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Girl awarded £8.2million settlement after suffering brain injuries during childbirth at King George Hospital

PUBLISHED: 07:00 29 January 2019

King George Hospital in Goodmayes. Photo: Ken Mears

King George Hospital in Goodmayes. Photo: Ken Mears

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A girl who suffered a brain injury following failings in childbirth at King George Hospital will receive £8.2 million to provide her with the specialist care and therapies she needs for the rest of her life.

The girl, who can only be referred to as ABC, was injured following a delay in treatment of her mother’s diabetes in pregnancy by staff at King George Hospital, in Barley Lane, Goodmayes back in 2002.

The hospital is run by the Barking, Havering and Redbridge University Trust (BHRUT), which is also responsible for Queen’s Hospital in Rom Valley Way, Romford.

As a result of injuries sustained during childbirth, the child was diagnosed with cerebral palsy.

Her family instructed expert medical negligence lawyers at Irwin Mitchell to help the girl access the specialist care, therapies and support she requires.

Following a series of expert assessments and negotiations, BHRUT agreed a settlement totalling £8.2 million.

The settlement was approved by Geoffrey Tattersall QC at a High Court hearing on Thursday (January 24).

Anne Kavanagh, specialist medical negligence lawyer at Irwin Mitchell representing the family, said after the hearing: “This is a tragic case because the injury suffered by my client was avoidable, if her mother had received appropriate care during her pregnancy, labour and delivery.

“The settlement marks the end of a very long process for both ABC and her mother.

“The settlement reached and approved will ensure that ABC receives appropriate care and support for the rest of her life.

“It is now important that the hospital trust learns lessons from this case to improve patient care.”

ABC has relatively mild physical disabilities but she has significant learning disabilities which will affect her throughout her life.

The money will fund treatments such as physiotherapy and accommodation, allowing her to live as independently as possible in the future.

It will also compensate for the fact that the girl is unlikely to be able to work during her lifetime.

ABC’s mother said: “I have such a mixture of emotions. My daughter’s injury was avoidable and would not have happened if I had received competent care during my pregnancy.

“There is sadness and I’m not sure I will ever get over the resentment I feel about that but there is also relief that because of this settlement, she will have some financial security and I have the security of knowing that she will be properly looked after throughout her life”.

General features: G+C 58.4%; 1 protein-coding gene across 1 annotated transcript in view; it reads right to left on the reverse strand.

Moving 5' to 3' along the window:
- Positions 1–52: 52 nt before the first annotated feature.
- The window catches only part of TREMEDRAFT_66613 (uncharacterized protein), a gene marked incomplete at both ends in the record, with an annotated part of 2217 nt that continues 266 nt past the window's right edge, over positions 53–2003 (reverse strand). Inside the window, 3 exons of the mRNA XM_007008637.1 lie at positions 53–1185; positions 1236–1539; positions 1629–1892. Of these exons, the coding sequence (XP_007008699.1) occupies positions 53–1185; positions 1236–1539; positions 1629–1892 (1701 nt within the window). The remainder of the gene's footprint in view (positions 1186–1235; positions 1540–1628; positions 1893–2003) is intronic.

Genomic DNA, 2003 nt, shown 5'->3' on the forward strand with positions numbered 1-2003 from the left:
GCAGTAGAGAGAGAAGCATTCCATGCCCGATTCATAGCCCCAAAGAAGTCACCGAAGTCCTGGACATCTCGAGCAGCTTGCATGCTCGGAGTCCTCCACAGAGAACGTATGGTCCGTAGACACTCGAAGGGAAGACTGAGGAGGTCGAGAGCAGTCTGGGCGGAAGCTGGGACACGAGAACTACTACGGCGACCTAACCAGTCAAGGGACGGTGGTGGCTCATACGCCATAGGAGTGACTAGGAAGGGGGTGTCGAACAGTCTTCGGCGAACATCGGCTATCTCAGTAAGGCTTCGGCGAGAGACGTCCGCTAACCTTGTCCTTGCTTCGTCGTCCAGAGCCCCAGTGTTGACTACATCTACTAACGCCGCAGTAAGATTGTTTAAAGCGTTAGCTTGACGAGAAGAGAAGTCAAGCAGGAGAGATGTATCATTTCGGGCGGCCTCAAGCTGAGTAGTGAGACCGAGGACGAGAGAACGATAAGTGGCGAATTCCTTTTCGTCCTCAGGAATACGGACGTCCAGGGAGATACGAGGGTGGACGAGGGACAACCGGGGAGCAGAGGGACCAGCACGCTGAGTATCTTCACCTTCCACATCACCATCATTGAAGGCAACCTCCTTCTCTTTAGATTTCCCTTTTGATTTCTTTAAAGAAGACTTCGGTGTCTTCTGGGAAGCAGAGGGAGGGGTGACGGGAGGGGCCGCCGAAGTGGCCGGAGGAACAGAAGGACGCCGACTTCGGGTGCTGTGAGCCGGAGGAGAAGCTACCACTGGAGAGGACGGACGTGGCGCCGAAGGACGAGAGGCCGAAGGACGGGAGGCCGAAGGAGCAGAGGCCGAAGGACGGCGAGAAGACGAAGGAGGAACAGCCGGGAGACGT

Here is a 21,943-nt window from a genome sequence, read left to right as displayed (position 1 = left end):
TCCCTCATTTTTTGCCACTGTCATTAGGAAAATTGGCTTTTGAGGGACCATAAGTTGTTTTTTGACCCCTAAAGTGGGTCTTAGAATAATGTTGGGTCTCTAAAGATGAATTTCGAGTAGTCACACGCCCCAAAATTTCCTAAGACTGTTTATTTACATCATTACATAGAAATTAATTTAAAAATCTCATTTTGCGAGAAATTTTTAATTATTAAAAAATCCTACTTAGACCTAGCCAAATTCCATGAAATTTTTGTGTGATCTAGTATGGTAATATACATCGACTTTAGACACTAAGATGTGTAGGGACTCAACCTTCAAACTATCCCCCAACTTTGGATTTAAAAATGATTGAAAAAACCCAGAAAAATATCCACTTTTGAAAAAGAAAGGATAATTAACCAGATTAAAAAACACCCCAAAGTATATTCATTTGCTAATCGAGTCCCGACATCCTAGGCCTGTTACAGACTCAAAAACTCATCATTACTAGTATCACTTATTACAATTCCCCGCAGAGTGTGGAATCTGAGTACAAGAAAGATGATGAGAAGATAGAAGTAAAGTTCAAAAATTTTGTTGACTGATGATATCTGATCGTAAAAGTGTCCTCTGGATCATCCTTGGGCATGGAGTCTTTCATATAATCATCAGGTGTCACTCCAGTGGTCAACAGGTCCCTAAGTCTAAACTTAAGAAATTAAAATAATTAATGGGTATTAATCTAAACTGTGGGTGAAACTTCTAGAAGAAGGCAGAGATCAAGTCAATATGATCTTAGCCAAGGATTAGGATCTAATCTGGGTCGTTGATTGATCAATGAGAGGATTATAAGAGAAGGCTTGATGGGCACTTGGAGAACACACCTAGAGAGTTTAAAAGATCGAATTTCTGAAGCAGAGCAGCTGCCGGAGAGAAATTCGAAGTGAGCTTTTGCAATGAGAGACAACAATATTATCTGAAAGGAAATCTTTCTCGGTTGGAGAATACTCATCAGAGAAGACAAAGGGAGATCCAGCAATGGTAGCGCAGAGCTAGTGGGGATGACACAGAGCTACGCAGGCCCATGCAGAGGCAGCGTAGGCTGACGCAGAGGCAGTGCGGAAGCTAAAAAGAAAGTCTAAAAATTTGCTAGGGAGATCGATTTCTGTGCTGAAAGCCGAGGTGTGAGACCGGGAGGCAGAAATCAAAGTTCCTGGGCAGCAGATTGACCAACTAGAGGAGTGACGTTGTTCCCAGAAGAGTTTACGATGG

The girl will receive a lump sum of £4.1 million as well as annual payments. The total capitalised value of the settlement over her lifetime will be £8.2m.

Barking, Havering and Redbridge, University Hospitals NHS Trust had previously admitted liability.

Kathryn Halford, the trust’s chief nurse, said: “We would like to sincerely apologise to the patient and their family. The safety of our patients is our highest priority.

“We treat hundreds of thousands of patients every year and do everything possible to provide the very best care to every patient.

“Sadly on occasion, things can go wrong and we are extremely sorry when this happens and we do not live up to our own high standards.”

“We have learned from this and have since made significant improvements – we provide better support and training for our midwives, and have strengthened our processes so that we can identify issues during labour before they escalate, meaning we offer a much safer service for mums and their babies.

“We’ve worked very hard to improve our incident reporting so we’re able to learn from these and prevent something similar from reoccurring - every incident and near miss is now reported.

“We also learn through our weekly Patient Safety Summits, where we discuss cases openly among our staff and a patient partner.

“Whilst we cannot change what happened we hope that the improvements we have made in the care we provide will offer some comfort to the family.”

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